RW: Thanks, Saheli. And speaking of borders, there has actually been an escalation in attacks on journalists and their family members in the past couple of weeks across the region. Now these include arrests and investigations under the Digital Security Act in Bangladesh. So one of these incidents is the arrest of Shamsuzzaman Shams, who is a Protham Alo correspondent and he was arrested by plainclothes police officers on March 29th. At the same time, investigations were also opened into Protham Alo’s editor, Matiur Rahman. Shamsuzzaman, an unnamed camera operator at the outlet and other unidentified people were also investigated under the Digital Security Act. The allegations were that they were spreading false news, and this was related to an incident where a child’s photo was erroneously used and it accompanied a quote from an adult labourer in an article about price hikes in Bangladesh. And once again, these attempts to crack down on the journalist reporting only drew more attention to the article itself and the broader issue of the economic crisis in Bangladesh. Also in Bangladesh, the brother of journalist Zulkarnain Saer Khan alleges that he was beaten by four men in connection with his brother’s work. Khan worked with Al Jazeera on All the Prime Minister’s Men, A documentary on how a criminal gang is colluding with the security forces of Bangladesh with links to Prime Minister Sheikh Hasina. At the same time in India, Irfan Mehraj was also arrested. Irfan is a Kashmiri journalist and he was arrested under the Unlawful Activities (Prevention) Act on 20th March. Incidentally, he is also a former contributor to Himal Southasian as well. Now the NIA is alleging that Mehraj is a close associate of Kashmiri rights activist Khurram Parvez who has also been arrested under the UAPA ever since 2021. In the Maldives, journalist Hussain Juman was arrested and assaulted by police on 17th March when he was covering an opposition rally calling for the release of Abdulla Yameen who, as you may remember, was convicted on corruption and money laundering charges in December 2022. Juman was later released without charge. We actually unpacked Yameen’s conviction in a January episode of Southasiasphere, so do check that out in the episode notes. And in Afghanistan, there was the tragic story of the female journalist Torpekai Amarkhel who drowned when the boat carrying her and over 200 asylum seekers capsized on the way to Italy from Turkey. A total of 60 asylum seekers died in that incident.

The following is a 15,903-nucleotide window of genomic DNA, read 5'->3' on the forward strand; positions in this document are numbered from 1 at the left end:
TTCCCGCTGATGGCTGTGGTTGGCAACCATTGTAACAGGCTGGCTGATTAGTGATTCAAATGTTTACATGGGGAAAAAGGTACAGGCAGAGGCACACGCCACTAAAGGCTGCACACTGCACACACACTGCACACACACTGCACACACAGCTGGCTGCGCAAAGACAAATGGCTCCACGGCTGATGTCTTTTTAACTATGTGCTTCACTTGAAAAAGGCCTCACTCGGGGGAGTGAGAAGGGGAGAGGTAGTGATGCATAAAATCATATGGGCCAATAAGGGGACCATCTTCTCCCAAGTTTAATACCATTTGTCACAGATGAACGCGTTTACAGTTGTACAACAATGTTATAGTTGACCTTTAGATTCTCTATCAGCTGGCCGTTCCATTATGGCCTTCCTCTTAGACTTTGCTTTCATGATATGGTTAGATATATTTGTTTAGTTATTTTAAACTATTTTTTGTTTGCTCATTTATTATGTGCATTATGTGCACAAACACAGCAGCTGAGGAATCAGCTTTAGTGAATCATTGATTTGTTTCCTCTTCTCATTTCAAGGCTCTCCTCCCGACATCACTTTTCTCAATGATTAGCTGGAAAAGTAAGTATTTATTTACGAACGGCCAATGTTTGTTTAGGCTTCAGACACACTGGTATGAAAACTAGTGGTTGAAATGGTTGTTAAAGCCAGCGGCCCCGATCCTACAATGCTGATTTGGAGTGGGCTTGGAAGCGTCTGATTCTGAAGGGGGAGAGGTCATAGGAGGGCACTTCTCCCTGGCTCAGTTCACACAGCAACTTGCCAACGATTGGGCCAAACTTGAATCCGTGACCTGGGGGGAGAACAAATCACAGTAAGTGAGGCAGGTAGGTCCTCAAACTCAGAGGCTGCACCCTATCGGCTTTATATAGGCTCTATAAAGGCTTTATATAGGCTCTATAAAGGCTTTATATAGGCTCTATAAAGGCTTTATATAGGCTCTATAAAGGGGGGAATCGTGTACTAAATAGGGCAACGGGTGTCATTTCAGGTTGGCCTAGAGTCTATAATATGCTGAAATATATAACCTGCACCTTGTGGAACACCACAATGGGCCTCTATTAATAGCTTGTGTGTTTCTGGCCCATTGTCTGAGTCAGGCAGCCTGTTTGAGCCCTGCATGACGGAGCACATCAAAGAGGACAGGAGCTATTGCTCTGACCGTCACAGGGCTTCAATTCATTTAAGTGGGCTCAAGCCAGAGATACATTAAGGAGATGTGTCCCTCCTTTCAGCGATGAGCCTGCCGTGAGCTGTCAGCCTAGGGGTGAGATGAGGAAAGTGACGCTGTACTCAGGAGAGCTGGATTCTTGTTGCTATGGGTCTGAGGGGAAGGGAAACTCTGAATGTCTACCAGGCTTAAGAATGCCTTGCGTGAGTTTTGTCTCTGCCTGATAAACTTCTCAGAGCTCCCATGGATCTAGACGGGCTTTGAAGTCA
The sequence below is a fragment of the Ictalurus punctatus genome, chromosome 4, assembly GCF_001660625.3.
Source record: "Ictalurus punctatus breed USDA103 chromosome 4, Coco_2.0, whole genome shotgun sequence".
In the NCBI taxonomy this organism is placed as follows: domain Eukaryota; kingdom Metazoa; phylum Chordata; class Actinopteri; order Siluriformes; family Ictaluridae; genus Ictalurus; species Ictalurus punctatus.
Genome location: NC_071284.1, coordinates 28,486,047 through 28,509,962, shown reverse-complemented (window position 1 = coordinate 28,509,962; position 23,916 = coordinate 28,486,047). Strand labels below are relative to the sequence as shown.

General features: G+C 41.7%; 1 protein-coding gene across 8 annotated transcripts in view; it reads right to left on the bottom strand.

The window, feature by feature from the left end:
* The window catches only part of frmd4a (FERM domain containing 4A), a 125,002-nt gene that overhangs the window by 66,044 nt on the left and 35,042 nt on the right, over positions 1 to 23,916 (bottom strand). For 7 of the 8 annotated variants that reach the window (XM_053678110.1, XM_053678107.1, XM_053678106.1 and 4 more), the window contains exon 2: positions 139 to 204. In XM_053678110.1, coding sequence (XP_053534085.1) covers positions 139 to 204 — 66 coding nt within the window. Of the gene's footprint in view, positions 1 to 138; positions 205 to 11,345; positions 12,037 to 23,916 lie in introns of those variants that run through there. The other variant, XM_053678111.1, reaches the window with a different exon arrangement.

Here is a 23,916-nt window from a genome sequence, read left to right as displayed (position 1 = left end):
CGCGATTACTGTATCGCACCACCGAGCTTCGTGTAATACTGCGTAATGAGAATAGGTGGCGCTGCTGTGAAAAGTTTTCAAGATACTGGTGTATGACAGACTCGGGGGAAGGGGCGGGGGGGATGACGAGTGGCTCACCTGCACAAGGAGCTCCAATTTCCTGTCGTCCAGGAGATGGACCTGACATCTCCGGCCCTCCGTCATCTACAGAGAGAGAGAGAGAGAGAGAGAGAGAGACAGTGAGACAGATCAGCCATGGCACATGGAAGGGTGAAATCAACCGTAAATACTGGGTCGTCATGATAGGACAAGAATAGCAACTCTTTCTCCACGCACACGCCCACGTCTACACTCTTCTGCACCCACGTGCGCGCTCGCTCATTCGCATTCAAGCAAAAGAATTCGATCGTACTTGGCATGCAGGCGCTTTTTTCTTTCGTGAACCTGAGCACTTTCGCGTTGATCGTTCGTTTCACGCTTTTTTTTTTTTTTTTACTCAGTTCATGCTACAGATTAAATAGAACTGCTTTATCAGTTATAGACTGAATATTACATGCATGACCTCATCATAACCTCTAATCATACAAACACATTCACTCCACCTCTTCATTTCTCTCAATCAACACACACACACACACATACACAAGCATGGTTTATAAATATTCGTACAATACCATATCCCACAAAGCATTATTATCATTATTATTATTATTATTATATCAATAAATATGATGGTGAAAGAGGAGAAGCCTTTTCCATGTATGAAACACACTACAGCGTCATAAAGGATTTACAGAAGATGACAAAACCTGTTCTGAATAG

SW: Our final big story is about Indian opposition leader Rahul Gandhi who recently filed an appeal against his criminal defamation conviction. So the case was filed against him for comments made in 2019 at a rally in Karnataka where he said, “why do all these thieves have Modi as their surname?” The case was brought by Purnesh Modi who is a BJP lawmaker, and alleged that Gandhi has defamed the entire Modi community. His conviction would mean that he is disqualified from next year’s general election, and this decision was heavily criticized as a sign of continually deteriorating democracy in India. But some commentators also say that the decision might backfire on Modi and the BJP because it resulted in a rare show of unity by the opposition parties.
And now for our next segment, Around Southasia in 5 Minutes.
RW: In Punjab, police have been looking for Khalistani separatist and Waris Punjab De leader, Amritpal Singh, since he evaded arrest on the 18th of March. The charges against him include attempted murder, spreading hatred and disharmony, and attack on police personnel. These charges are in connection with a specific incident on February 23rd when Waris Punjab De supporters stormed the Ajnala police station, brandishing swords and guns, demanding the release of Waris Punjab De member Lovepreet Singh who is a close associate of Amritpal. At the same time authorities temporarily ordered an internet shutdown for all of Punjab. Several Twitter accounts of journalists and activists were blocked in India. It’s important to remember that the Khalistani separatist movements have been born out of systematic oppression, and we’ve published a few pieces looking at the history of these movements. For instance in 2008 we published a piece by Michael Van Es called Embers of a Sikh Fire. And more recently in 2022 we ran a piece by Lina Krishnan that was called Fragments of Memory so do check those out in the episode notes.
[News clips from Pakistan]